Derek Brown holds a copy of his book, Mindful Mixology, as he gives an overview of cocktail history at the Mindful Drinking Fest.

"You can re-create any cocktail in the world you want, which is so exciting," said Carly Blessing, who started All The Bitter, making bitters without alcohol in Chico, Calif., with her husband, Ian.

Thanks to products like theirs, nonalcoholic cocktails are reaching new levels of flavor and complexity. Their take on Angostura-like bitters has more than 20 ingredients, from warm spices like ginger, nutmeg and allspice to deep flavors from gentian root, dandelion root, yellow dock root and cinchona bark.

Carly and Ian each had stints leading the nonalcoholic drink program at the French Laundry in Napa, where they met. Just four or five years ago, she says, the options centered on juices and sodas. Now their company is part of a growing culture where cocktails don't need alcohol to have the same bite, intensity and texture of a well-made drink.

Looking at alcohol with fresh eyes

Having a beer or cocktail has long been seen as part of a ritual of winding down, relieving stress or changing one's mood — but the nonalcoholic movement has questioned that narrative.

"If somebody feels dependent on that to change their mood or affect stress, I think there's a deeper issue there," Brown said. "To be honest with you, I think the best reason to drink alcohol is because you don't need it."

The nonalcoholic cocktails he and others are now making prove that sharing moments with others doesn't require booze, said Brown — who, we'll note, was once singled out by GQ for making the best martini in America.

"All the positive emotions we associate with alcohol — they come from just being with people and tasting delicious, wonderful things," he said. "You don't really need alcohol."

Some popular nonalcoholic spirits are analogs, doing their best to resemble whiskey, gin or tequila, and allow people to re-create what they're familiar with. But others are entirely new, and some include herbal and plant ingredients that promise to boost your health rather than impair it.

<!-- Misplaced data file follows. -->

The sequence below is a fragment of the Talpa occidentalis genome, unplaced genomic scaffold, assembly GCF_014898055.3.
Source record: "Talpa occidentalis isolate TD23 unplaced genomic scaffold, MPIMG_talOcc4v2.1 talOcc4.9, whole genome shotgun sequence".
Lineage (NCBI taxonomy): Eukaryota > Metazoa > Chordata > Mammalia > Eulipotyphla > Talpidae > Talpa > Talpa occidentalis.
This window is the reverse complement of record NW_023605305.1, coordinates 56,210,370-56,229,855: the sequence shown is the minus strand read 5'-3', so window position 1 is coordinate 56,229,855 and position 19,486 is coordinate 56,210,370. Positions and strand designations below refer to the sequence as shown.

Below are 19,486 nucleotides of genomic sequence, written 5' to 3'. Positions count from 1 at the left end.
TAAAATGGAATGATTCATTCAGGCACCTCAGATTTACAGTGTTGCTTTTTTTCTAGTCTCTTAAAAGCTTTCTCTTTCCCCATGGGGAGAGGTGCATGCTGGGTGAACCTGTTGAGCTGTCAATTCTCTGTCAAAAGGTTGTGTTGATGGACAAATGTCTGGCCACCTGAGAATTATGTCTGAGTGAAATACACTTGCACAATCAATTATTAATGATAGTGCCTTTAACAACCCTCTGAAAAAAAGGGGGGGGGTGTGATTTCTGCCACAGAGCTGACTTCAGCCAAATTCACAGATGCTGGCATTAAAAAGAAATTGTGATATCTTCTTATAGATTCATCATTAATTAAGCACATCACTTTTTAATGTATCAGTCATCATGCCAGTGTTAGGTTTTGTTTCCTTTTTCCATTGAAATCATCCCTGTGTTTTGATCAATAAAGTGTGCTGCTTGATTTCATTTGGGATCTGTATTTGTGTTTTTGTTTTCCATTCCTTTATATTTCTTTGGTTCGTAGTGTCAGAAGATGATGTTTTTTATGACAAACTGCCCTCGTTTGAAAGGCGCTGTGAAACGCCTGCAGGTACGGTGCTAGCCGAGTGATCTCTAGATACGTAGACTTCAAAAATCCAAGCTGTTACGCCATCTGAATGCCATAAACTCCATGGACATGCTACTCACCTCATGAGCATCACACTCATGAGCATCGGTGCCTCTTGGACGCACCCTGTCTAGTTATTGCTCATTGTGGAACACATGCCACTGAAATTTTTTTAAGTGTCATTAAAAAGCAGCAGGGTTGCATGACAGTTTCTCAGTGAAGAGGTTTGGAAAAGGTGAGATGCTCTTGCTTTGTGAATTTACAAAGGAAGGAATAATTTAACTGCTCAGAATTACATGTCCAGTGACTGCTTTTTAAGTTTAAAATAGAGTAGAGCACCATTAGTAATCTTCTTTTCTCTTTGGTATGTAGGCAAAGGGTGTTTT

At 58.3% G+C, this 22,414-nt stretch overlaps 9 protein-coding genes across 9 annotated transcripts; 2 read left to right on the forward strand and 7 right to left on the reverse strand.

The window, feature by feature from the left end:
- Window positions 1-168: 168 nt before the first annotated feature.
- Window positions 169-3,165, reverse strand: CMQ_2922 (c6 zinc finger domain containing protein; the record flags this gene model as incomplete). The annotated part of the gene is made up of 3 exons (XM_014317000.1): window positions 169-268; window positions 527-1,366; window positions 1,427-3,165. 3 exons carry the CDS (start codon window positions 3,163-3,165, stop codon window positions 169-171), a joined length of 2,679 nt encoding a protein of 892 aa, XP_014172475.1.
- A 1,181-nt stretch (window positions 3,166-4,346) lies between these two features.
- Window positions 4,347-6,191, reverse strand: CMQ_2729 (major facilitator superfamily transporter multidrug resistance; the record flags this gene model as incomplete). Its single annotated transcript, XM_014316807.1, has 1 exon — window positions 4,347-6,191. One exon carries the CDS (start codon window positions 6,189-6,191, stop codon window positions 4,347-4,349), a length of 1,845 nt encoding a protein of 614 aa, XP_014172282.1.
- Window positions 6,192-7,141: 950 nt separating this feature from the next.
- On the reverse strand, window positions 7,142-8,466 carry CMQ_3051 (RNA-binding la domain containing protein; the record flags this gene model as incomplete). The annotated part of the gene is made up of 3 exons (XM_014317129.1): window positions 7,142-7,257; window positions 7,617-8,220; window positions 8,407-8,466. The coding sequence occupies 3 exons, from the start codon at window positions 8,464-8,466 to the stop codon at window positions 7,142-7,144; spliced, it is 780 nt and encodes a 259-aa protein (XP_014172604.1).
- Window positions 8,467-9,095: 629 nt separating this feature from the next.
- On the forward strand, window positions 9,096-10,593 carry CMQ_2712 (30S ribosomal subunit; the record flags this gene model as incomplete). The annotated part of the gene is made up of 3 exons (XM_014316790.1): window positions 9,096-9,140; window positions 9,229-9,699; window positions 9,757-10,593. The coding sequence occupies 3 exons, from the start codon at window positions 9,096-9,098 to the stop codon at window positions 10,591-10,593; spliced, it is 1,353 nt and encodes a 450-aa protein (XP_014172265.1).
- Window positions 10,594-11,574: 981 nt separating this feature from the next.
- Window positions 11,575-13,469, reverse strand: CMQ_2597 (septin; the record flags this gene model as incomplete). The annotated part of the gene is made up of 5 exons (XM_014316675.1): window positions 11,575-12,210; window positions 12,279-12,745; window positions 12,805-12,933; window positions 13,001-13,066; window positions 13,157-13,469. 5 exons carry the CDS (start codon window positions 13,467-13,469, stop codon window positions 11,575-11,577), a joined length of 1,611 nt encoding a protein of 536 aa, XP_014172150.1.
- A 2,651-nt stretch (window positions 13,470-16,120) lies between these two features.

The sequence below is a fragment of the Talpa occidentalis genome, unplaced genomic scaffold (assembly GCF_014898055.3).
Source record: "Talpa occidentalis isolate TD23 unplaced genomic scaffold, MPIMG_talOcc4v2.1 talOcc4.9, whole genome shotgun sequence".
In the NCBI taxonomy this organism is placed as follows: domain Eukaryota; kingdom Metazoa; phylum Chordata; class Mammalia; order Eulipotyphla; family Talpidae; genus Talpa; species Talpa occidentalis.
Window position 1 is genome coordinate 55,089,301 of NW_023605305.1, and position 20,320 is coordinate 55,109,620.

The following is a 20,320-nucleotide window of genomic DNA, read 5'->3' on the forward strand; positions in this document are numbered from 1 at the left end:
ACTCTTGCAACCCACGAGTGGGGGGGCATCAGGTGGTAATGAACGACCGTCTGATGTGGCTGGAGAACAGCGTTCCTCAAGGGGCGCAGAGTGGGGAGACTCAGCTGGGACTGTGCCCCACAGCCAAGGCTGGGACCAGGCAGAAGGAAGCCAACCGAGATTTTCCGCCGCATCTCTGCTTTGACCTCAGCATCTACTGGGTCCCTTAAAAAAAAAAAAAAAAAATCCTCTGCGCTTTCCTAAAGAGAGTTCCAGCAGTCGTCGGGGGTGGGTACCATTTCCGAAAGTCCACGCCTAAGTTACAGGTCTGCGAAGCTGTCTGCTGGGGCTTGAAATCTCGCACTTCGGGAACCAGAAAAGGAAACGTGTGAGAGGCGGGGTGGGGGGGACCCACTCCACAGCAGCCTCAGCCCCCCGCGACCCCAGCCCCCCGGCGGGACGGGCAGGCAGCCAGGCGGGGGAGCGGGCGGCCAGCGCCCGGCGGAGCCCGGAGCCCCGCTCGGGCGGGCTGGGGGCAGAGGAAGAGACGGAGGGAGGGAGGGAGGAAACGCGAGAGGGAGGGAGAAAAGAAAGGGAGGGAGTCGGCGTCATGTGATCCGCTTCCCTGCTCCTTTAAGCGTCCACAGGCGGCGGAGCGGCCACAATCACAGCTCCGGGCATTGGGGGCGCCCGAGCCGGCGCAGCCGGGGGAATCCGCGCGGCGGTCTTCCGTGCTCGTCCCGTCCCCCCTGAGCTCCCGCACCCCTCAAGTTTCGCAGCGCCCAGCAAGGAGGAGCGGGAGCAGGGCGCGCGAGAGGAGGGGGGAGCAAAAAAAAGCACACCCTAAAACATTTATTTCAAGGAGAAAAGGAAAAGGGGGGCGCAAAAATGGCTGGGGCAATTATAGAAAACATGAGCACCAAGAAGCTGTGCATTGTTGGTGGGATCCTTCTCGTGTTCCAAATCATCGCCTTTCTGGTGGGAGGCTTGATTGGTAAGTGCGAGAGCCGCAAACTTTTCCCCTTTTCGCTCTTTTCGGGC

"I think that's going to really explode," the festival's Bastasch said. "I think where it's really going to take off is when people see that they can wake up in the morning" and feel amazing.

"So they don't have the hangover," she added. "They still had an amazing time the night before. And they have a net benefit from going out drinking. They're not, like, making up for lost time."

Creating a space where 'everybody wins'

"In the zero-proof space right now, everybody wins," said Andy Borbely, the national advocacy director for BARE Zero Proof Spirits who's based in New Orleans.

"The bar and restaurant wins, because 80 million Americans who don't drink alcohol are coming through the door," he added. "The consumer wins because people feel seen and appreciated. The bartender wins because there's more people in seats, and the brands win. There's a tremendous opportunity all around."

Borbely cites the Chloe Hotel, a New Orleans bar and hotel with a pool made for summertime people-watching. Zero-proof options drew nondrinkers there, he said, but they were also a hit with people who didn't want to leave after a full-strength drink or two. So, they would "down proof" to stay longer, Borbely said. To cope with the high volume, the staff put nonalcoholic cocktails on draft.

A similar range of views was available at the festival, where some people said they quit drinking after having kids, or for other reasons. Some still drink, but in smaller quantities. What they want now, they all said, are choices.

"I'm not against alcohol. I still imbibe," Bastasch said. "I just want to have more choices. Alcohol sometimes makes me feel terrible, so I don't want to feel that way anymore."

Building nonalcoholic culture beyond Dry January

Many nonalcoholic vendors at the festival spoke about the need to carry momentum through the year.

One opportunity is just around the corner, Borbely said, when many people traditionally give up alcohol for Lent. Famed New Orleans bartender Chris Hannah of the Jewel of the South tavern is among those prepping a special zero-proof bar program for the season, he said.

Not everyone is wild about terms like "Dry January" and "Sober October," even in the nonalcoholic crowd. To Kristina Roth, founder of Mixoloshe, which sells ready-to-drink canned cocktails out of Miami, those labels sound a little too boring and serious.

"I like the term 'take an alcoholiday,' " Roth said, meaning a break from drinking.

"It's going to be good for you," she added. "It's up to you how much you want to bring down the consumption of alcohol. But we're here for you."

Bastasch says the Mindful Drinking Fest team might even spread to more places, growing along with the burgeoning movement.

"We want to put this on the road and go on tour," she said.

Copyright 2023 NPR. To see more, visit https://www.npr.org.

Bill Chappell is a writer and editor on the News Desk in the heart of NPR's newsroom in Washington, D.C.